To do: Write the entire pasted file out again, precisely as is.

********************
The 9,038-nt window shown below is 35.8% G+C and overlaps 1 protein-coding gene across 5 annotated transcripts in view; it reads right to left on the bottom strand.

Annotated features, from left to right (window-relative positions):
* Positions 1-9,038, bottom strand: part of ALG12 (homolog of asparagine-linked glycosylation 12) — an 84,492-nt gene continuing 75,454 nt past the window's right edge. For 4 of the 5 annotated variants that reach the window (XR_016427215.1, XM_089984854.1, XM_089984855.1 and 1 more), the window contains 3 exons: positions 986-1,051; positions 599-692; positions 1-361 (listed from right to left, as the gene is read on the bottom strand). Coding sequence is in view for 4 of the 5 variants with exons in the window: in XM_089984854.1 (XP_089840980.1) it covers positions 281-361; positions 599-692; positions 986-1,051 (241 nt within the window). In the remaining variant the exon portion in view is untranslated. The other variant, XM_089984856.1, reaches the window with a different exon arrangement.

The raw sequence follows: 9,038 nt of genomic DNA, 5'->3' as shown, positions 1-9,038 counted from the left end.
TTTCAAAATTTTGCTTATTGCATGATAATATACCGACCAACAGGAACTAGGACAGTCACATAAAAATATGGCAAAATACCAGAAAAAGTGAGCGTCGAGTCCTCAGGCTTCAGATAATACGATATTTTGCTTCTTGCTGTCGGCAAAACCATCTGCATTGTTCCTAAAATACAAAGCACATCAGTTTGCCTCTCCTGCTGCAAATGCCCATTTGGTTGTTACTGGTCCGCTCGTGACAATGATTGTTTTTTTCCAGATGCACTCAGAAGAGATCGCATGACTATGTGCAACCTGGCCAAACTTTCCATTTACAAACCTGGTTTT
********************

The 9,038-nt window shown below is 35.8% G+C and overlaps 1 protein-coding gene across 5 annotated transcripts in view; it reads right to left on the bottom strand.

Annotated features, from left to right (window-relative positions):
* Positions 1-9,038, bottom strand: part of ALG12 (homolog of asparagine-linked glycosylation 12) — an 84,492-nt gene continuing 75,454 nt past the window's right edge. For 4 of the 5 annotated variants that reach the window (XR_016427215.1, XM_089984854.1, XM_089984855.1 and 1 more), the window contains 3 exons: positions 986-1,051; positions 599-692; positions 1-361 (listed from right to left, as the gene is read on the bottom strand). Coding sequence is in view for 4 of the 5 variants with exons in the window: in XM_089984854.1 (XP_089840980.1) it covers positions 281-361; positions 599-692; positions 986-1,051 (241 nt within the window). In the remaining variant the exon portion in view is untranslated. The other variant, XM_089984856.1, reaches the window with a different exon arrangement.

The raw sequence follows: 9,038 nt of genomic DNA, 5'->3' as shown, positions 1-9,038 counted from the left end.
TTTCAAAATTTTGCTTATTGCATGATAATATACCGACCAACAGGAACTAGGACAGTCACATAAAAATATGGCAAAATACCAGAAAAAGTGAGCGTCGAGTCCTCAGGCTTCAGATAATACGATATTTTGCTTCTTGCTGTCGGCAAAACCATCTGCATTGTTCCTAAAATACAAAGCACATCAGTTTGCCTCTCCTGCTGCAAATGCCCATTTGGTTGTTACTGGTCCGCTCGTGACAATGATTGTTTTTTTCCAGATGCACTCAGAAGAGATCGCATGACTATGTGCAACCTGGCCAAACTTTCCATTTACAAACCTGGTTTT